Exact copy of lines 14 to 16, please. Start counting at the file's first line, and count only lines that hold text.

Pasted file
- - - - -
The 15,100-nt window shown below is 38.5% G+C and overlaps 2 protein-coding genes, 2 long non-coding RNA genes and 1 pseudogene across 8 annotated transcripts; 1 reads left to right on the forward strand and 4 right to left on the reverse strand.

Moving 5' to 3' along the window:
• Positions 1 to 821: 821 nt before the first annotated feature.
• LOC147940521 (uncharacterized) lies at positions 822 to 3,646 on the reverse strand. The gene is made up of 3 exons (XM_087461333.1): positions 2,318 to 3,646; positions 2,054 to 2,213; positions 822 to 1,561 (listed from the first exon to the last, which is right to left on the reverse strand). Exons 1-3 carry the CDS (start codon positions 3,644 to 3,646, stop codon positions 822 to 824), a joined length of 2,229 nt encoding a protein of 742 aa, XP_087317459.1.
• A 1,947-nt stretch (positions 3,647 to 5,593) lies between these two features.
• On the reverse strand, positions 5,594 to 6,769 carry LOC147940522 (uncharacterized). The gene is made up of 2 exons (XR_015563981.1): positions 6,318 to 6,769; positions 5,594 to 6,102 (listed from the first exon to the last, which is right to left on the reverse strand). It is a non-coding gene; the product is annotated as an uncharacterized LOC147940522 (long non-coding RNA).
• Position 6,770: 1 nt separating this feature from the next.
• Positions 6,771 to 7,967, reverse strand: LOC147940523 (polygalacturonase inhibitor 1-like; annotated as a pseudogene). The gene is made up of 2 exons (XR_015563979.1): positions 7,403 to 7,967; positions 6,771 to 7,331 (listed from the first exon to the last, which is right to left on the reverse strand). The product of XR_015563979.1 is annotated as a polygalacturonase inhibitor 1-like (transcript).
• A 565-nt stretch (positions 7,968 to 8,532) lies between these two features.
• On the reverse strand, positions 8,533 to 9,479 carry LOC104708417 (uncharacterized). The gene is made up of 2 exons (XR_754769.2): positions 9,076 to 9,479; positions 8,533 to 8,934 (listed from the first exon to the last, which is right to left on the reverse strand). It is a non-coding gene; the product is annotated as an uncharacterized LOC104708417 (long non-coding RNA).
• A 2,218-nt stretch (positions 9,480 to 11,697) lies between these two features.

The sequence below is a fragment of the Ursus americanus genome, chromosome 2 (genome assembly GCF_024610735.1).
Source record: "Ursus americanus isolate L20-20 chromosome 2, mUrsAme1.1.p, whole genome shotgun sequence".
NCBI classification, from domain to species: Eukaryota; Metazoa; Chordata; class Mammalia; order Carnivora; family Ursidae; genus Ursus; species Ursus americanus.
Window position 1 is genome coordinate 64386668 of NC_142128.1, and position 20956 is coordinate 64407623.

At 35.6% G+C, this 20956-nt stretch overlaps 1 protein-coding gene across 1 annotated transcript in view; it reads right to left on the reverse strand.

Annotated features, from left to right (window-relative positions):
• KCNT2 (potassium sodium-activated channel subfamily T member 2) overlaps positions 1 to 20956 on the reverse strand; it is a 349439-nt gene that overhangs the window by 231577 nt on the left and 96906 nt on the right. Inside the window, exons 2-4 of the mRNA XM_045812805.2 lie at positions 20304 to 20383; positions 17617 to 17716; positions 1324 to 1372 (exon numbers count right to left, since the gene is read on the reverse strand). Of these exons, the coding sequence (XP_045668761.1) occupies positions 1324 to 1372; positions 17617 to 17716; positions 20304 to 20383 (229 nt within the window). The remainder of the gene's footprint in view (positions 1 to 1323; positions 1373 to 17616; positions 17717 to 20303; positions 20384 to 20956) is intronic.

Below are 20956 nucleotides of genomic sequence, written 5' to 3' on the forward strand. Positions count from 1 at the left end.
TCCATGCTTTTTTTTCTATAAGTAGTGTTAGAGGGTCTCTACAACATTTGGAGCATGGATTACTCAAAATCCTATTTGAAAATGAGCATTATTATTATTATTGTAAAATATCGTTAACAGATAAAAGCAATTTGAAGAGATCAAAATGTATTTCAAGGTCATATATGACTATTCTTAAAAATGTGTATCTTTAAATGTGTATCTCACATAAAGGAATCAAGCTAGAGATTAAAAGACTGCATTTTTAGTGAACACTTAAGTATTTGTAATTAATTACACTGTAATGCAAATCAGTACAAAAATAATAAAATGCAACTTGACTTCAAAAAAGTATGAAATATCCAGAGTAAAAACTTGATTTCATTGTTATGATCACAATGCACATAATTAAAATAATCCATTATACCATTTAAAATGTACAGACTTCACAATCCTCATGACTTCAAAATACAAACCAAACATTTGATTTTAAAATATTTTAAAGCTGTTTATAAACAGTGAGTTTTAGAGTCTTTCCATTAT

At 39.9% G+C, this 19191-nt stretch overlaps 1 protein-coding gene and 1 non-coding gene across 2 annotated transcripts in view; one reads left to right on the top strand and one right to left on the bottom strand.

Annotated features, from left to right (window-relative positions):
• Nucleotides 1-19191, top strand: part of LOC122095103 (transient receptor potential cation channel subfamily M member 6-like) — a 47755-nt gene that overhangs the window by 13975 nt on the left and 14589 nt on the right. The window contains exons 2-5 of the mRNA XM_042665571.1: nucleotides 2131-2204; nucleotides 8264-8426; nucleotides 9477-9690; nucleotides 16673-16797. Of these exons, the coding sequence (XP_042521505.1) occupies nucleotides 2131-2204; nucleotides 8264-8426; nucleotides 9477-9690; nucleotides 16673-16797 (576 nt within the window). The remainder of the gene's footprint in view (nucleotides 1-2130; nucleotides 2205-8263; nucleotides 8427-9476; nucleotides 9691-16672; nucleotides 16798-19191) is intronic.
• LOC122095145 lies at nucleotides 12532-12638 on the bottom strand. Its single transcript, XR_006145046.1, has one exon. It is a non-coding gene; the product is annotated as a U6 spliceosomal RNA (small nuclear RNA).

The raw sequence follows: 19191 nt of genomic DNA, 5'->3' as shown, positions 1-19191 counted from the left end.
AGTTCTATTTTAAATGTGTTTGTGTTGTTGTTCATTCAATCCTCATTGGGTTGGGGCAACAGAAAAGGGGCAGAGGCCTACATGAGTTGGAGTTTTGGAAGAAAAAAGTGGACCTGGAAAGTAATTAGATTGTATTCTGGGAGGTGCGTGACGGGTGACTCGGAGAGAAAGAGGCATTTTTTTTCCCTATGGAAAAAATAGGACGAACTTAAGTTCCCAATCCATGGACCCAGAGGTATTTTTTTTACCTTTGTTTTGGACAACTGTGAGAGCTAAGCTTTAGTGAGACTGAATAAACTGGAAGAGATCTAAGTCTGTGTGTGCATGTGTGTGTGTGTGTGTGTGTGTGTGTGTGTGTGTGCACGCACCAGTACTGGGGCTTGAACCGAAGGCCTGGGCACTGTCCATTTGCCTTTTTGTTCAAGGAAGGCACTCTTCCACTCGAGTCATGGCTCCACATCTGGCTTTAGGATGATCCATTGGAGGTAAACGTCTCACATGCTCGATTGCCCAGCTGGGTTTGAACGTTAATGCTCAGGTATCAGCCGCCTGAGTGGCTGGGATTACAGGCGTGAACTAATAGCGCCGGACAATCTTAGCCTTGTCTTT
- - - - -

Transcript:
NCBI classification, from domain to species: Eukaryota; Metazoa; Chordata; class Mammalia; order Carnivora; family Ursidae; genus Ursus; species Ursus americanus.
Window position 1 is genome coordinate 64386668 of NC_142128.1, and position 20956 is coordinate 64407623.

At 35.6% G+C, this 20956-nt stretch overlaps 1 protein-coding gene across 1 annotated transcript in view; it reads right to left on the reverse strand.